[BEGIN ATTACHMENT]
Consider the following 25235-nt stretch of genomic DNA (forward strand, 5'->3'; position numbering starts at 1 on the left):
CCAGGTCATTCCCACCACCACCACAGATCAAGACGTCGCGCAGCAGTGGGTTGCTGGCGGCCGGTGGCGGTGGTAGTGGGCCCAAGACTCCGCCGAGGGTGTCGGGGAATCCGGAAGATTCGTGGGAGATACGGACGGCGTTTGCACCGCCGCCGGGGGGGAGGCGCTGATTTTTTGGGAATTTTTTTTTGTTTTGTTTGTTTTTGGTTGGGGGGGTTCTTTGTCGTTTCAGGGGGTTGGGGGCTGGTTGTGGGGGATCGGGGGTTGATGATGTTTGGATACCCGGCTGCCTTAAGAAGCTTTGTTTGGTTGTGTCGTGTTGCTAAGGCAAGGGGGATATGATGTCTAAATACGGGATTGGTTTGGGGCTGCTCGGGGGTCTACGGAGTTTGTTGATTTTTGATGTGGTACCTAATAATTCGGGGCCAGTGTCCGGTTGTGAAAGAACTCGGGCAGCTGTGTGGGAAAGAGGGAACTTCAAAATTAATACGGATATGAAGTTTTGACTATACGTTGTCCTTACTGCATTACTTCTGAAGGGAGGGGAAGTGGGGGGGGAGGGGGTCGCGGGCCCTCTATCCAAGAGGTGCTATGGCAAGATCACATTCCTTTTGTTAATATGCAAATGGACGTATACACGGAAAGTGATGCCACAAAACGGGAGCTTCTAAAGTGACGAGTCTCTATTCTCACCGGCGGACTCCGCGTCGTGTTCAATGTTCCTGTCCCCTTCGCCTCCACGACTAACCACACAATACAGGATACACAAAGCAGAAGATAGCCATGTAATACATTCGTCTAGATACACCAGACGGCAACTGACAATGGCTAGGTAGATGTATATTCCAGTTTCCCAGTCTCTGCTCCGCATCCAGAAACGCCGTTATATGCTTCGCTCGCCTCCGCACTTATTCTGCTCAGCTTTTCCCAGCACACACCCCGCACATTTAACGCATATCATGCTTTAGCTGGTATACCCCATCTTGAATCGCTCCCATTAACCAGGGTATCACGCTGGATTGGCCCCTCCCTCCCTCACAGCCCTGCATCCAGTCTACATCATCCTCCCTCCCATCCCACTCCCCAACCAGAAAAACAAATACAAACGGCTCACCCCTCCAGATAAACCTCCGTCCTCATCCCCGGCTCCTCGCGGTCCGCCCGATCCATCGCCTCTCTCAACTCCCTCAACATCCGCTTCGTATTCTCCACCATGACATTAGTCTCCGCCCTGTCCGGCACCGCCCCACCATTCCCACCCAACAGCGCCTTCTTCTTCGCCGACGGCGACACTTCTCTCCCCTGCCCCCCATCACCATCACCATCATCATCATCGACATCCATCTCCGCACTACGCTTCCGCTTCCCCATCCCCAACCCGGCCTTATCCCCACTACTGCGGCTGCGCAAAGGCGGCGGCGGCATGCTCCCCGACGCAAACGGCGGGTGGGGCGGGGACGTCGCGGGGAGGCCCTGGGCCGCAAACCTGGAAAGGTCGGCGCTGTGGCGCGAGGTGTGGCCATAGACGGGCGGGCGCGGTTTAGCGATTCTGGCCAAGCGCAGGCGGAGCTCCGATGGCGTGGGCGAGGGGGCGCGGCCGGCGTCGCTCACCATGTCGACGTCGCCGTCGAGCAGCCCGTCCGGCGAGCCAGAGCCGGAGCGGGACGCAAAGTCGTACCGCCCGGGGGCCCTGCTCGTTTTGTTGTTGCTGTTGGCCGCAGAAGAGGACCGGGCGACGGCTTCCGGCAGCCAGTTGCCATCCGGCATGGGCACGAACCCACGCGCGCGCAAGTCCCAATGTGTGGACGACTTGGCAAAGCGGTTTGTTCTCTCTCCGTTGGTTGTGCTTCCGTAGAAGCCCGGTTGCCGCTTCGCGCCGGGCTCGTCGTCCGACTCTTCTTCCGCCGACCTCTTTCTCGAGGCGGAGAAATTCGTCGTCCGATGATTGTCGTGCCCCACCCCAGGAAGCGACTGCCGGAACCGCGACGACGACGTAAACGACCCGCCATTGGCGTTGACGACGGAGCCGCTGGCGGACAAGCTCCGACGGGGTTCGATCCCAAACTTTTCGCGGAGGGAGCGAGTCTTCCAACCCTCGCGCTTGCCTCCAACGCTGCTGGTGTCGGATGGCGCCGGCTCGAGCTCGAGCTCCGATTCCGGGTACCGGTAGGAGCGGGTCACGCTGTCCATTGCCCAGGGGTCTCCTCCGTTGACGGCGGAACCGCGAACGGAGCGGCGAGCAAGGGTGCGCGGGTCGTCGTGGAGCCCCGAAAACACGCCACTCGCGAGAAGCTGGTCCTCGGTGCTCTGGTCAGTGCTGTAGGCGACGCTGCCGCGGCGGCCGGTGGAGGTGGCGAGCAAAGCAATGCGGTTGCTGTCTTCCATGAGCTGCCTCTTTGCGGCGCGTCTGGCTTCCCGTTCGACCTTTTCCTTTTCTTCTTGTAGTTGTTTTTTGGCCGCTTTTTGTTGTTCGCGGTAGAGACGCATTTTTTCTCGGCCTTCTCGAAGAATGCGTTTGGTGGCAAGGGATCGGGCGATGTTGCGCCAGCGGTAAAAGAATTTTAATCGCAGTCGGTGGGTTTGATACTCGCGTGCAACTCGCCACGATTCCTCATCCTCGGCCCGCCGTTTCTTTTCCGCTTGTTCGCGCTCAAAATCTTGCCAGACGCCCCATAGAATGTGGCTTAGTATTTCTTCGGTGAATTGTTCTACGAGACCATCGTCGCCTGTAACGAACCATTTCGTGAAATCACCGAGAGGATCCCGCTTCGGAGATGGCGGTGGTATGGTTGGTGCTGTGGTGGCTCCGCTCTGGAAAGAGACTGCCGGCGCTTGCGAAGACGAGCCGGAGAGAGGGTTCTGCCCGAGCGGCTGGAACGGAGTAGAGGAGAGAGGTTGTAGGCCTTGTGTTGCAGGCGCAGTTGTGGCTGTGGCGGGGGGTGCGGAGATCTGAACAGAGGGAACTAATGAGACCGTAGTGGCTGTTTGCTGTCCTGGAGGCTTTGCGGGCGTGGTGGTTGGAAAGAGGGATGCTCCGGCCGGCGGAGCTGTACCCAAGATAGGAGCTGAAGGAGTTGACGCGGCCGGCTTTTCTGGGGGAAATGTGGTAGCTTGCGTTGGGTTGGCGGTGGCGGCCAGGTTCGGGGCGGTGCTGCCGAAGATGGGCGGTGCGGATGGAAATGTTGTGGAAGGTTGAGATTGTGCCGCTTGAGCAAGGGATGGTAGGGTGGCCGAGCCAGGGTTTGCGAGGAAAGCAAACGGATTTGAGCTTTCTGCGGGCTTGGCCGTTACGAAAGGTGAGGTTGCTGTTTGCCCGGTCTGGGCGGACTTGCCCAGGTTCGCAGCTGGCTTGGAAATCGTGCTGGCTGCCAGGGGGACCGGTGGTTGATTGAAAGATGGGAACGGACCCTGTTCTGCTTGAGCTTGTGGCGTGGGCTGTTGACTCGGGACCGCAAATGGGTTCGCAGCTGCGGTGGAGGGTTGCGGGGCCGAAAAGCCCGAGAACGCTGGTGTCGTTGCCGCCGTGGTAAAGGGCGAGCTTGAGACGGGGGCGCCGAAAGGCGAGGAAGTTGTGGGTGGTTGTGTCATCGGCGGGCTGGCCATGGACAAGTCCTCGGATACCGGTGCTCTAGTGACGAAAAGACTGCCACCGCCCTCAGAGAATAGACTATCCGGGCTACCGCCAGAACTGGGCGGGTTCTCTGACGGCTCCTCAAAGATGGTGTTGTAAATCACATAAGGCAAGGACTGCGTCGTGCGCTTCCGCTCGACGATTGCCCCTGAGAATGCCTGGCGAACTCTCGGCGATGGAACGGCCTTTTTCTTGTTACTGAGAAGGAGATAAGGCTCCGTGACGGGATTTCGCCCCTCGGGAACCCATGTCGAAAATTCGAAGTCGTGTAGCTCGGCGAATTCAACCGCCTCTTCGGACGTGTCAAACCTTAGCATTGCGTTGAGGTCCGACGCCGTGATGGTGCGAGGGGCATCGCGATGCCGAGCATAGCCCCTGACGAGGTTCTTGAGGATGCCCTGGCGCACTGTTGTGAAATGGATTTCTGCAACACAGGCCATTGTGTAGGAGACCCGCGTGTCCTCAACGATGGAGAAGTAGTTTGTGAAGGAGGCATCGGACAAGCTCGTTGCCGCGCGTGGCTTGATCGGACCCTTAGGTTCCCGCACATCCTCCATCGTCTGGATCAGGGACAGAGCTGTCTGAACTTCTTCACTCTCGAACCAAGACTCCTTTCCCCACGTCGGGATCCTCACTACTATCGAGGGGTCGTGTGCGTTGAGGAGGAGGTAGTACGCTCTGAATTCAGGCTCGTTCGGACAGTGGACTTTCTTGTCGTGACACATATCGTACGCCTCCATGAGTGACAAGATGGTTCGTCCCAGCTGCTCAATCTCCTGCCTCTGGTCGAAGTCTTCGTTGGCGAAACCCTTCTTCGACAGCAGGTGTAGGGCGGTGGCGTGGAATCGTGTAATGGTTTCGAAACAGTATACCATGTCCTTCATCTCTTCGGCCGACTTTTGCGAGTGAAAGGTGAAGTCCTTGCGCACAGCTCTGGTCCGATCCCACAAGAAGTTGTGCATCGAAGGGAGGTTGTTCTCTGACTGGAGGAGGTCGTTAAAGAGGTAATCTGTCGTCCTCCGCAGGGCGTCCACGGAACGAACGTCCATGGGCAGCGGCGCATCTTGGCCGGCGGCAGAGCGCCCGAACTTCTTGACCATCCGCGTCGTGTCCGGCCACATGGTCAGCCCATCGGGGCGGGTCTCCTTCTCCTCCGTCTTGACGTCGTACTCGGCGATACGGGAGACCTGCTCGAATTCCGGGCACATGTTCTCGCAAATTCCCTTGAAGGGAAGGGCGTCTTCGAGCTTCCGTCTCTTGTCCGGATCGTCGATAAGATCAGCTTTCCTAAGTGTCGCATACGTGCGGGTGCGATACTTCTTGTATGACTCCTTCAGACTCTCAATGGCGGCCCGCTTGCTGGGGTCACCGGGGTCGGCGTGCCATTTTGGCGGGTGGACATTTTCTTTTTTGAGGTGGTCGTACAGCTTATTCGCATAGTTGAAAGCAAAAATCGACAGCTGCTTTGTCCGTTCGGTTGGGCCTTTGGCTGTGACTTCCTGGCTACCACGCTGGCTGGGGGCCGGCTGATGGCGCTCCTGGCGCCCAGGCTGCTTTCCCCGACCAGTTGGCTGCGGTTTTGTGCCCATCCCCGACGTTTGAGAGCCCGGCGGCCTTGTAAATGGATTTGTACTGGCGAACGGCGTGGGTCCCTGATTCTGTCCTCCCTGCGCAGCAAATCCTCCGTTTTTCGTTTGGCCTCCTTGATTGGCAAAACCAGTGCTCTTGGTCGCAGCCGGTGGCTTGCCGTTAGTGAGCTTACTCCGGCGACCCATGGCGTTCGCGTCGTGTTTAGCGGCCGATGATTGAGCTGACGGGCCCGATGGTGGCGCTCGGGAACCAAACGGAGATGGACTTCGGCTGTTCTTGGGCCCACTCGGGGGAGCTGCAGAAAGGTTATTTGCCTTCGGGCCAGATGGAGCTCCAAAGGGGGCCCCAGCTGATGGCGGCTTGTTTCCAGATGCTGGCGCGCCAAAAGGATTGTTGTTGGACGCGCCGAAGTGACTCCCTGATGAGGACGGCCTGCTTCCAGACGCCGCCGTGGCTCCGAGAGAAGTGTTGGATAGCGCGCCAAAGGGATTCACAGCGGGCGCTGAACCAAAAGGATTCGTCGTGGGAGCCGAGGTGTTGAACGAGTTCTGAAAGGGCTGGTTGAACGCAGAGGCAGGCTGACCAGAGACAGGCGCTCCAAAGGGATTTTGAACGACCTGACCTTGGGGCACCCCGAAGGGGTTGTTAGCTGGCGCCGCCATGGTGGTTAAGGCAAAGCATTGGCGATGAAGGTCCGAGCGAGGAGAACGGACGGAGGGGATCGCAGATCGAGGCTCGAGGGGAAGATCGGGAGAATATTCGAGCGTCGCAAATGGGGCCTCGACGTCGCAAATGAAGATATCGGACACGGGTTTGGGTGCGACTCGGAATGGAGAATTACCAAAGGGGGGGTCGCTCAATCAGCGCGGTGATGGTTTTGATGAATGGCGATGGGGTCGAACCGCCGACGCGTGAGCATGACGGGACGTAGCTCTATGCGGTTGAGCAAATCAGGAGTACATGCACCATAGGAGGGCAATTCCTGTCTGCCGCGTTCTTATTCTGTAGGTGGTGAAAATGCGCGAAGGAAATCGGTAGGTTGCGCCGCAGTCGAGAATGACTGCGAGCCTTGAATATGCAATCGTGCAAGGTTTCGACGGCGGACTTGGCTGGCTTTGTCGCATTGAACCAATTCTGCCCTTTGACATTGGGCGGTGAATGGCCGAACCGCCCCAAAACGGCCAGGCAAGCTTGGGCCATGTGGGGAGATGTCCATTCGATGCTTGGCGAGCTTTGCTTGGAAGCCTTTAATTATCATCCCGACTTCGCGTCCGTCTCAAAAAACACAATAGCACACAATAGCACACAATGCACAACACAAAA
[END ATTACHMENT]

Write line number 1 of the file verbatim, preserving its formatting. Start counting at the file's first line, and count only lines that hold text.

Consider the following 25235-nt stretch of genomic DNA (forward strand, 5'->3'; position numbering starts at 1 on the left):